And I could swear I heard her say, “I’ve been waiting for you.”
But then there always had been something wonderful and mysterious about Maggie Silverstar.
Maggie who knew more about the weather than Doppler radar, Maggie who still had a team of draft horses and whose menagerie of animals followed her around like the children did, Maggie whose vegetables won blue ribbons every year at the state fair. People came from miles around to buy her produce.
Maggie never seemed to slow down, despite being … how old was Maggie, anyway? She’d seemed old even when Janie was a girl.
But that’s just because I was so little, Janie thought as she got into her car and turned the key in the ignition. Still, there was something magical about Maggie. She smiled as she watched the old woman drive off into the darkening day.
Maggie talked to the kitten all the way home, promising warm broth and some kibble, and a warm blanket to curl up on.
Yes, I’d like that, the kitten said in its kitten voice.
The wind began to whip snow across the windshield so hard the wipers couldn’t keep up, and Maggie slowed the truck to a crawl.
She looked up at the rugged hills across the field from her house. The snow always drifted deeply and quickly across the roads through there.
She slowed the truck even more as she rounded the bend and started to turn down her long driveway. She gasped. Just beyond her drive, a rockslide blocked both lanes of the road just beyond, and the school bus, although still upright, had skidded into the ditch. Maggie pulled the truck carefully into her driveway, hopped out and walked around the mess to the bus. She was relieved when Peg Winston, the driver, opened the door.
“Anybody hurt?” Maggie asked, climbing up on the step.
“Just shaken up, as far as I can tell,” Peg said. “The littlest ones are crying because they know we won’t be able to get into town, and despite all this” — Peg waved her hand around at the bus stuck in the snow and the rockslide —“they’re afraid Santa won’t find them.”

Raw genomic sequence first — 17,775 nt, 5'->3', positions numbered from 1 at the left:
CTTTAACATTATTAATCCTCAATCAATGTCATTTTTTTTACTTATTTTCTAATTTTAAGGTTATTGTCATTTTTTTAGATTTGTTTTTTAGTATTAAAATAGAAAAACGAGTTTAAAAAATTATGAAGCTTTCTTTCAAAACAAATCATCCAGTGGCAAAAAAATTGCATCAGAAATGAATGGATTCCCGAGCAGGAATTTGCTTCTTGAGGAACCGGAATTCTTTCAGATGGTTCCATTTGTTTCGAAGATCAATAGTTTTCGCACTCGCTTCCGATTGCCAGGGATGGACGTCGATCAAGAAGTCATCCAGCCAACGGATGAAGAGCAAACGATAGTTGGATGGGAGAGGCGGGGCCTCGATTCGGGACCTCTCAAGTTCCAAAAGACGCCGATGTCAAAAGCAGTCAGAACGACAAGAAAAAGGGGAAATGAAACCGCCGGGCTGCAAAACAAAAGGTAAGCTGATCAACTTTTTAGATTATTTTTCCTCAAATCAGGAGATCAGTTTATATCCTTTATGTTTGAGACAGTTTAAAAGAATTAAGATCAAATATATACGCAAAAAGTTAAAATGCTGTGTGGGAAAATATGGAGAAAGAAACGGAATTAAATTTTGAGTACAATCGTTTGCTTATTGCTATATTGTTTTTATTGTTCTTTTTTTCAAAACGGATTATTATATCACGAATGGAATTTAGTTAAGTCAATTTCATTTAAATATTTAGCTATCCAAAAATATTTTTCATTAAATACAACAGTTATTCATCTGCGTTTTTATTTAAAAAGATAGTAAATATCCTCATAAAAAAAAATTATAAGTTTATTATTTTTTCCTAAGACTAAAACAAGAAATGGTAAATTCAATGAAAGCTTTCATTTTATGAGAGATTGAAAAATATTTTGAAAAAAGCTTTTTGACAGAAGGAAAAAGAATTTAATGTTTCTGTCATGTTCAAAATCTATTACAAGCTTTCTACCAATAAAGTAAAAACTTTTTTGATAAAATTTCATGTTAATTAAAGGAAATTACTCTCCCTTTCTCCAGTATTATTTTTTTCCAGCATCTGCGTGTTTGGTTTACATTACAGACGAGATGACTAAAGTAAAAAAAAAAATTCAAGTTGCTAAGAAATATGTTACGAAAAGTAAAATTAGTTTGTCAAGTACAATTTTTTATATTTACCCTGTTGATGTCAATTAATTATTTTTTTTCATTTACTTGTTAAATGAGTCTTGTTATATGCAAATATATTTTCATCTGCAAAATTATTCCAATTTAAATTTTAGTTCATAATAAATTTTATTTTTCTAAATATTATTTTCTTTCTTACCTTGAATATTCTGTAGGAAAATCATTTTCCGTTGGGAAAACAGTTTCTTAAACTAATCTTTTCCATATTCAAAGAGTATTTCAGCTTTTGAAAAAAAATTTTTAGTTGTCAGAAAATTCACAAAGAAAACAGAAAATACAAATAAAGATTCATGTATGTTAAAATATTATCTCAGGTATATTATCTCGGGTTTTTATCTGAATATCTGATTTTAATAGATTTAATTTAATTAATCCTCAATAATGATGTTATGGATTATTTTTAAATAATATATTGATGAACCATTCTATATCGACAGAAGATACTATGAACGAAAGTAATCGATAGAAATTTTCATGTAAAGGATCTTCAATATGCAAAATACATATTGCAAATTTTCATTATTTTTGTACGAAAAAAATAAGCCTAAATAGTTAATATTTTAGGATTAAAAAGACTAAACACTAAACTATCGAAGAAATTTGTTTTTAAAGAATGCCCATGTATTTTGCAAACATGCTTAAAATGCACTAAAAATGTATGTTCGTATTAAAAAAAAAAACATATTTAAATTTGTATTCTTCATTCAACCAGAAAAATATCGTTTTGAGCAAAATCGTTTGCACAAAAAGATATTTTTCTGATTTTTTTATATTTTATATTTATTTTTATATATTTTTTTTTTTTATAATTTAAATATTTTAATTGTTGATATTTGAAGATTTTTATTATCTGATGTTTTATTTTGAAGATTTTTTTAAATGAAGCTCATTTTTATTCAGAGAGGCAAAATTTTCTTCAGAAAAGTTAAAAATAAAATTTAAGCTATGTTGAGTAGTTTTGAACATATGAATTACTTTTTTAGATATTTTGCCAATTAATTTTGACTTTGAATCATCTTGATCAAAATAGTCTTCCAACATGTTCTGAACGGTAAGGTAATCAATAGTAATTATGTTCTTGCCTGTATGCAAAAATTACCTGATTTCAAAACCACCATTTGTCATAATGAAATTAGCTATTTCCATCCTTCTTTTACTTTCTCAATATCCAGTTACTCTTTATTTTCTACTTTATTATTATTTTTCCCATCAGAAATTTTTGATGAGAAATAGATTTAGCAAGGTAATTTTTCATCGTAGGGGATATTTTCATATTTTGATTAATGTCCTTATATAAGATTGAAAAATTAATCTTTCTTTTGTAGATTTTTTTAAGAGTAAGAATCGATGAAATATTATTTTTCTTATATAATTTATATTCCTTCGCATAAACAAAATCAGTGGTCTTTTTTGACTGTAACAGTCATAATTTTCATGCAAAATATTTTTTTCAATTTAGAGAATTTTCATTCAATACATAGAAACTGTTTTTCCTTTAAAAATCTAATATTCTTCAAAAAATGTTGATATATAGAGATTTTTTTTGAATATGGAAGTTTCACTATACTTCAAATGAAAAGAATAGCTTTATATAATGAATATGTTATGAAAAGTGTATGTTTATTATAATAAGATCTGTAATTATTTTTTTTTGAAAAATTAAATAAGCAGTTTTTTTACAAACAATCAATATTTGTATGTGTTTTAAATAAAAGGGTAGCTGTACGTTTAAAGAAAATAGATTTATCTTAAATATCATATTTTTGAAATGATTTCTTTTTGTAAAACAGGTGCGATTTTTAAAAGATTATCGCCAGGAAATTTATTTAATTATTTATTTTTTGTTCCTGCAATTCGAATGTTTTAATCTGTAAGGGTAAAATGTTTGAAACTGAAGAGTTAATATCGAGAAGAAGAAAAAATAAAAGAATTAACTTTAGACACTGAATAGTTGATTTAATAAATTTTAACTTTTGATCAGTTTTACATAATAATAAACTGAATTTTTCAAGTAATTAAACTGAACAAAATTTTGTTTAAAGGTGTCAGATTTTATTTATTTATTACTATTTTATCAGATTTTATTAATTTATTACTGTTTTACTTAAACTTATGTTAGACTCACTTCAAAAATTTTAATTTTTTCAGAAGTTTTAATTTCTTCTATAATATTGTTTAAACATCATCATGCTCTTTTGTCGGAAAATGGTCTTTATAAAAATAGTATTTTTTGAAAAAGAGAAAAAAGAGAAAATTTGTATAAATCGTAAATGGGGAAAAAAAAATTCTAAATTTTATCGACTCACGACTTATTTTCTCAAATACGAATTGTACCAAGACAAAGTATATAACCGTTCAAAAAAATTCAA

“Well,” Maggie said, “it looks like I’ve got company for Christmas after all. This won’t clear out for a couple of days, but I have plenty to share. I’ll go hitch up the team and bring up the sled. It will take awhile, but it will be safer than the truck.”
Tears turned to squeals of delight when Peg announced the sleigh ride, which made Maggie smile.
Later, as the children bundled into the kitchen for hot cocoa, Peg came up to Maggie, a worried look on her face.
“I can’t find Joe!” Peg said. Joe Burgess, a headstrong 12-year-old, could be exasperating and tender by turns.
“Joe said he could find his way home,” said 6-year-old Cathy Carter as she sipped her cocoa.
Maggie and Peg exchanged a worried look.
“Cathy, did Joe walk away from the bus or after we got to the barn?” Maggie asked.
“The barn,” Cathy said. “He said he didn’t believe your story about the animals talking tomorrow night anyway. But I believe you. We’ll still have Christmas, won’t we, Maggie? Santa can find us here, can’t he?”
Maggie nodded and then turned to Peg.
“You stay with the children,” Maggie said, pulling her heavy parka down from its hook by the back door.
“There’s a blizzard out there, and Joe might be beyond the fence line by now,” Peg protested. “He’s my responsibility. I’ll go.”
Maggie smiled and looked at the kitten, who had been sitting in Cathy’s lap. “Time to go to work.”
“What?” Peg said, bewildered as the kitten jumped into Maggie’s arms and climbed on her shoulder. “What is she, a search-and-rescue cat?”
Maggie smiled gently again. “Something like that.” And she stepped out the door, closed her eyes and murmured some words under her breath.
Yes, the kitten said. Let’s go.
… to be continued with your endings, Dec. 22.